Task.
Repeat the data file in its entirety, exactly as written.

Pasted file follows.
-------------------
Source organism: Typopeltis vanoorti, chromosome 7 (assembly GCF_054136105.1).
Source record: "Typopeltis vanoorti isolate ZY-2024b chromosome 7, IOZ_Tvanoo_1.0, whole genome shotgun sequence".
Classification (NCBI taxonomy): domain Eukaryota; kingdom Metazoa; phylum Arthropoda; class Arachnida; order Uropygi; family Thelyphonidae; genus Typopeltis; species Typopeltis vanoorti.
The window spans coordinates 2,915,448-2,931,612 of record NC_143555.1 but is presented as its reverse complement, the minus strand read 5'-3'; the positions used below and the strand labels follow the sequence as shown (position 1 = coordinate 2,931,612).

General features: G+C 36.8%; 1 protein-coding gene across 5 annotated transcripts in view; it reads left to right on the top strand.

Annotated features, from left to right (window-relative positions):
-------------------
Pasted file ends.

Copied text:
Source organism: Typopeltis vanoorti, chromosome 7 (assembly GCF_054136105.1).
Source record: "Typopeltis vanoorti isolate ZY-2024b chromosome 7, IOZ_Tvanoo_1.0, whole genome shotgun sequence".
Classification (NCBI taxonomy): domain Eukaryota; kingdom Metazoa; phylum Arthropoda; class Arachnida; order Uropygi; family Thelyphonidae; genus Typopeltis; species Typopeltis vanoorti.
The window spans coordinates 2,915,448-2,931,612 of record NC_143555.1 but is presented as its reverse complement, the minus strand read 5'-3'; the positions used below and the strand labels follow the sequence as shown (position 1 = coordinate 2,931,612).

General features: G+C 36.8%; 1 protein-coding gene across 5 annotated transcripts in view; it reads left to right on the top strand.

Annotated features, from left to right (window-relative positions):